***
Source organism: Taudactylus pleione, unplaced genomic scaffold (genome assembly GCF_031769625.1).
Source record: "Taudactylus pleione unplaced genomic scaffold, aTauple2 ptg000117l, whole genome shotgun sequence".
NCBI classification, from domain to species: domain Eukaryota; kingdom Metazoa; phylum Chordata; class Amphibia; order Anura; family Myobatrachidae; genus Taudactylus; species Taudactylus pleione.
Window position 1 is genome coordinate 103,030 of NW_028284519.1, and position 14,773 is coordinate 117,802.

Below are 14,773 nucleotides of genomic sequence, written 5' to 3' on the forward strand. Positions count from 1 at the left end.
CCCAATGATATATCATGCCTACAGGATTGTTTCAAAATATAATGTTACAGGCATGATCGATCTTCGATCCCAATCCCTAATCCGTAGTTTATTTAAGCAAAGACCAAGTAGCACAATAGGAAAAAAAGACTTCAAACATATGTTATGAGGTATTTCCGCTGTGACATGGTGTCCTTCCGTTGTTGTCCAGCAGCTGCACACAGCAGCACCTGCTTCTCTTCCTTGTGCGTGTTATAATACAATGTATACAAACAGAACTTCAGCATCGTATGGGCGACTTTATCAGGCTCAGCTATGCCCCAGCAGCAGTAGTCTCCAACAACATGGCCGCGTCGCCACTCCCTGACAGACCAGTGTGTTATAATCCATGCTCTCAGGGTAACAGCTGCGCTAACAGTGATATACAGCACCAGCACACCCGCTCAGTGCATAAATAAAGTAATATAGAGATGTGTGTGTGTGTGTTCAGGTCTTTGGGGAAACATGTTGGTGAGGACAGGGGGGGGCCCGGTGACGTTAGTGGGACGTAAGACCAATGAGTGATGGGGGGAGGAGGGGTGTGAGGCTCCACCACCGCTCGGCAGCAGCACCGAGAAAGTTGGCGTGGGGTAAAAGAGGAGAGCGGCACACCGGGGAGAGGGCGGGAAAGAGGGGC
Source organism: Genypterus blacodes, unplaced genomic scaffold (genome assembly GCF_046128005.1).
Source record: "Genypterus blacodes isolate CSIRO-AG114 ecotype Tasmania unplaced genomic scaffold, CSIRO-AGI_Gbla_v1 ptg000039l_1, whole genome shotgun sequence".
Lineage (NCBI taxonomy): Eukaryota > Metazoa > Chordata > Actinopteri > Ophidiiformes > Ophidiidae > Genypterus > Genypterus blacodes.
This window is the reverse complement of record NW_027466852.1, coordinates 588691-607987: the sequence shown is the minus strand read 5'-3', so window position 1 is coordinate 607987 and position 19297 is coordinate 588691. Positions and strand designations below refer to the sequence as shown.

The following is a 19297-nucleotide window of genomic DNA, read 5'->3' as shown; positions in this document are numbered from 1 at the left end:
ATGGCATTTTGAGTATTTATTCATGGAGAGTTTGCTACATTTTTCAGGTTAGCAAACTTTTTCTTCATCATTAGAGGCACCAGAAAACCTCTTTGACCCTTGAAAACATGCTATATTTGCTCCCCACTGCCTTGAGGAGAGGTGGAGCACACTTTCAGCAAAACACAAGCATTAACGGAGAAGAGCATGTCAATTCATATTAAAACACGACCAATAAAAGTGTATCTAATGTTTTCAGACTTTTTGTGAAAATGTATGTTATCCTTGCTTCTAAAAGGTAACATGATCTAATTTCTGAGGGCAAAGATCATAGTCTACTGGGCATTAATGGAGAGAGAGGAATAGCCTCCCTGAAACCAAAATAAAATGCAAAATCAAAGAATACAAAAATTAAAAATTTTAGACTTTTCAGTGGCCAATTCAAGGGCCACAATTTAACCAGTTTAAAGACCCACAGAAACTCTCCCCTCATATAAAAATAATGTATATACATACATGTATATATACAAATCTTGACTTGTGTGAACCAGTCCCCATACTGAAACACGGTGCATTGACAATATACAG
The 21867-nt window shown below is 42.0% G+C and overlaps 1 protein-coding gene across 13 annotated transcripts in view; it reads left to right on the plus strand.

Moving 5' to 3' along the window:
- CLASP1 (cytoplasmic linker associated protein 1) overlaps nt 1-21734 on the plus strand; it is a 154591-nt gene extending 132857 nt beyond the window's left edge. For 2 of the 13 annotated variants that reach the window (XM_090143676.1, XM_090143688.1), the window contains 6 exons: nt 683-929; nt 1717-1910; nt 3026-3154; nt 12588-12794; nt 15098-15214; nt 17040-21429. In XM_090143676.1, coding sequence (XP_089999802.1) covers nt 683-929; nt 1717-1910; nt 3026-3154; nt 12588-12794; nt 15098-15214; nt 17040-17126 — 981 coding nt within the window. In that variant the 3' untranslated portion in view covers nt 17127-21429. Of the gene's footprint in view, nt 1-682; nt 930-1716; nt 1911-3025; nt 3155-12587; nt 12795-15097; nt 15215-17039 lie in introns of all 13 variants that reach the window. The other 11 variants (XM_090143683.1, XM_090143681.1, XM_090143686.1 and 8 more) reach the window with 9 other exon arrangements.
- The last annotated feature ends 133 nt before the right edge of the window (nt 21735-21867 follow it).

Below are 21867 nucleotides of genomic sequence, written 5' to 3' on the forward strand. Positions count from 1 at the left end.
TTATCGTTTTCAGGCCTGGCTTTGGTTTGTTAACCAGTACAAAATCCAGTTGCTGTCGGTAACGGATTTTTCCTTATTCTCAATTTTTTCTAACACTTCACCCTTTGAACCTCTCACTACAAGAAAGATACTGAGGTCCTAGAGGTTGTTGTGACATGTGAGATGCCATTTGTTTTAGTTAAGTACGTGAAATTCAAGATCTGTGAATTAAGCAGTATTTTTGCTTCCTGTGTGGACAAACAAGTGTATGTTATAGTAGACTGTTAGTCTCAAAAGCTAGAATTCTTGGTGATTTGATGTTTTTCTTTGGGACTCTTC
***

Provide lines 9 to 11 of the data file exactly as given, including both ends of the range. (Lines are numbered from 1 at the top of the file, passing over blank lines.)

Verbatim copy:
Lineage (NCBI taxonomy): Eukaryota > Metazoa > Chordata > Actinopteri > Ophidiiformes > Ophidiidae > Genypterus > Genypterus blacodes.
This window is the reverse complement of record NW_027466852.1, coordinates 588691-607987: the sequence shown is the minus strand read 5'-3', so window position 1 is coordinate 607987 and position 19297 is coordinate 588691. Positions and strand designations below refer to the sequence as shown.

The following is a 19297-nucleotide window of genomic DNA, read 5'->3' as shown; positions in this document are numbered from 1 at the left end: